Glasgow 2014: TV bosses work on plan amid strike threat

BBC chiefs are working on plans for a pared-down broadcast of the Glasgow 2014 opening ceremony if planned strike action over pay by the corporation’s journalists and technicians goes ahead, according to a source within the corporation.

BBC Scotland declined to comment on how the strike would affect its ambitious arrangements for the ceremony

News items and much of the build-up to the ceremony would be hit, it is claimed, if the strike goes ahead, with one source saying it could lack “the kind of presentation the BBC rolled out for London 2012”.

A consortium of independent production companies that is filming the actual ceremony – with its footage being used by the BBC and other international broadcasters – yesterday said its coverage will be “unaffected” by the action. However, the National Union of Journalists yesterday warned the BBC it would be an “embarrassment” if the strike is allowed to go ahead on the day of the ceremony.

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The union, one of three involved in next Wednesday’s industrial action, said any impact on coverage of the flagship event would be “tragic” and urged management to find a resolution. With further talks scheduled for tomorrow at the invitation of BBC management, concerns are growing over the broadcast plans for a day of high-profile ceremony.

It is believed news programming surrounding the Games launch would be hardest hit by the action, with the BBC using a feed of the opening ceremony from Sunset + Vine and Global Television (SVGTV), which will be responsible for filming, camera placement, direction and lighting at the ceremony, as well as delivering the feed to the BBC and other broadcasters.

BBC Scotland yesterday declined to comment on how the strike would affect its ambitious arrangements for the ceremony.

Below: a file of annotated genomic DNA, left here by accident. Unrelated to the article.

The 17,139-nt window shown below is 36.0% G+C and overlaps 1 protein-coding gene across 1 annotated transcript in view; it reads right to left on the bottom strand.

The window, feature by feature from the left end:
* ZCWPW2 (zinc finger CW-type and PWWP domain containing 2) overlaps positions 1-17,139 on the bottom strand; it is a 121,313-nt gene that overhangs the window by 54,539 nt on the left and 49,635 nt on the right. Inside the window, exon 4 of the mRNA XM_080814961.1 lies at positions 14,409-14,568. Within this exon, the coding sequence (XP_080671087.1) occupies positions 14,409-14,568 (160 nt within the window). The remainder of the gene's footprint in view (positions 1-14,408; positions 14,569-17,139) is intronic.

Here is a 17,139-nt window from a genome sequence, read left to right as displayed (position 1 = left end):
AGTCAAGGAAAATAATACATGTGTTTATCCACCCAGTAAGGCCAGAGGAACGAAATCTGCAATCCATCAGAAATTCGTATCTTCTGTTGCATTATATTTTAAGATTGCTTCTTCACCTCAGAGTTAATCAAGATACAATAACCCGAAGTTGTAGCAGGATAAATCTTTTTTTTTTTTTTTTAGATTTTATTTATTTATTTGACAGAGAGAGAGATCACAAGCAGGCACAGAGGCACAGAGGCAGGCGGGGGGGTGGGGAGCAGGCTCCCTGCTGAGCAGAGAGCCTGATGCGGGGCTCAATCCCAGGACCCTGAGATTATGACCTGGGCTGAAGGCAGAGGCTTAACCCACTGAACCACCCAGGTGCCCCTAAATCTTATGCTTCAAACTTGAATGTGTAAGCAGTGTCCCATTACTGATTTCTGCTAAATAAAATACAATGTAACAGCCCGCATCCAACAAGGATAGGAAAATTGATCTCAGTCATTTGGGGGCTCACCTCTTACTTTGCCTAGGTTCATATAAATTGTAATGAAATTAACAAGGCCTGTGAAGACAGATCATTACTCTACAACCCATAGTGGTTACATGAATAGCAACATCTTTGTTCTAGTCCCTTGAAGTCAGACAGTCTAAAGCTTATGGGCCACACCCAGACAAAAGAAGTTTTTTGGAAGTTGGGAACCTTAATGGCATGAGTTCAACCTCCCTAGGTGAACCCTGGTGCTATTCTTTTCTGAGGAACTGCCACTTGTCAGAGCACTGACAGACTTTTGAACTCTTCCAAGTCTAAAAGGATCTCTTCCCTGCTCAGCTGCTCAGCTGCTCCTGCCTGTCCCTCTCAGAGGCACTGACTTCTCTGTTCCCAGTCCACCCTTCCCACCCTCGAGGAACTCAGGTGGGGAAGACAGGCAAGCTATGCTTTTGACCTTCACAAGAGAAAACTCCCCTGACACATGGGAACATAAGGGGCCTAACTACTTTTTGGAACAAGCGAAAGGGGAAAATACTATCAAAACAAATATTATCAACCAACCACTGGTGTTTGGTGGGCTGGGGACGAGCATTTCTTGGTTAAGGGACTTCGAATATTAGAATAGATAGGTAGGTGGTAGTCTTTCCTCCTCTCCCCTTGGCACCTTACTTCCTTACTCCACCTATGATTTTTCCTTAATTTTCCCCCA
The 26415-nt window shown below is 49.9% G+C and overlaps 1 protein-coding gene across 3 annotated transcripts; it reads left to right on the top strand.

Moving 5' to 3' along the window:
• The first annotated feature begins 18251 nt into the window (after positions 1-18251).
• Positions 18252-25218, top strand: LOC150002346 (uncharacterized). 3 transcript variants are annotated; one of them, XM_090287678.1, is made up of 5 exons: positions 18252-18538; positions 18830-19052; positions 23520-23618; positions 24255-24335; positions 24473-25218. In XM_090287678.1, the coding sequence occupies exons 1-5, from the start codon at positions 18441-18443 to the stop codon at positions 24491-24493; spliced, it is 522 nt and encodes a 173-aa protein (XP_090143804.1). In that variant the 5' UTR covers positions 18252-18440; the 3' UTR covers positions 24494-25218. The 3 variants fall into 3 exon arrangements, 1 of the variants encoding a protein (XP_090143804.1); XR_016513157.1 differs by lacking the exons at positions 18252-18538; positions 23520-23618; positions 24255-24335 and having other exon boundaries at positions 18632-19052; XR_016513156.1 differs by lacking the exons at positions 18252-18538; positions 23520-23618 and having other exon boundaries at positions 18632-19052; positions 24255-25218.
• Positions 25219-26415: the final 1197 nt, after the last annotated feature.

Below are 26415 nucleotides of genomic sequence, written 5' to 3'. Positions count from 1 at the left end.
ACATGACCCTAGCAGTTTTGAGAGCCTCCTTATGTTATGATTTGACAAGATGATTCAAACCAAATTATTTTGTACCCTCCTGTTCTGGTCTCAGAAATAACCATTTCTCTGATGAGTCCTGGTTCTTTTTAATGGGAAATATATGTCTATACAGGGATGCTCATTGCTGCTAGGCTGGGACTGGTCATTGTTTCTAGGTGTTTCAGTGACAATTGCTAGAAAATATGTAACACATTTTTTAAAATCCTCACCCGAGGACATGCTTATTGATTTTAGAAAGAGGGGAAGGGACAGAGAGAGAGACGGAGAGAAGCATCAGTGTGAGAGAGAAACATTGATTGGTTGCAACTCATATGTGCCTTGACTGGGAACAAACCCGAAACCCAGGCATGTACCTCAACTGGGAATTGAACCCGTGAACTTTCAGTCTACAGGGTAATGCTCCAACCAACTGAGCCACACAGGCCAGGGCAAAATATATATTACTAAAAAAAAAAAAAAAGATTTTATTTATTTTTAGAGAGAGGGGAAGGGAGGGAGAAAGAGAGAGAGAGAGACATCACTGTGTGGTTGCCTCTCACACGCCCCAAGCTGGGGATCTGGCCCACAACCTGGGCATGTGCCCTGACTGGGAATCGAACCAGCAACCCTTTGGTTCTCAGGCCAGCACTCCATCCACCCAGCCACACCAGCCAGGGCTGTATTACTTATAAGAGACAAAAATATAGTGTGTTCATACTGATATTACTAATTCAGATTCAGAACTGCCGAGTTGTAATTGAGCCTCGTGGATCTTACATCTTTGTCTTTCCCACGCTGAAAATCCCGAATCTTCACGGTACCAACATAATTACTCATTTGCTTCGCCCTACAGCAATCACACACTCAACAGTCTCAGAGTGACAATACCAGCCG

But it is understood logistics are being put in place to cope with a worst-case scenario.

A Pacific Quay source told The Scotsman that although the “nuts and bolts” of the ceremony featuring Rod Stewart and Susan Boyle would be broadcast, the BBC would lose face without 
its “heavy-hitting” plans for presentation.

Under longstanding plans, the BBC is devoting some 609 staff – drawn from across the UK – and third-party suppliers and freelancers to its Glasgow 2014 coverage. Bruce Malcolm, head of Commonwealth Games at the BBC, said the event will be “the biggest and most complex we’ll have delivered from Scotland”.

With the opening ceremony seen as a key component of the 11 days of coverage, a three-hour show is planned for BBC One, presented by Gary Lineker, Clare Balding and Hazel Irvine, with an hour’s build-up before the ceremony is relayed live, complete with commentary by Huw Edwards and Irvine.

Nearly three hours of coverage has been set aside on Radio Scotland the same evening, featuring contributions from BBC journalists such as Jackie Bird, Richard Gordon and Tom English.

On BBC 5 Live, meanwhile, Mark Pougatch is scheduled to introduce a four-hour programme around the ceremony alongside Gavin Hastings and Tanni Grey-Thompson.

If the strike goes ahead, however, the years of planning that have gone into the coverage would be thrown into disarray.

A source explained: “The production company is the lead on the opening ceremony. They have their own camera operators and outside broadcast production staff filming the whole event so the nuts and bolts will all be taken care of.

“But what you won’t see in the event of the strike is the kind of presentation the BBC rolled out for London 2012.

“It’s treating the Commonwealth Games with just as much importance.”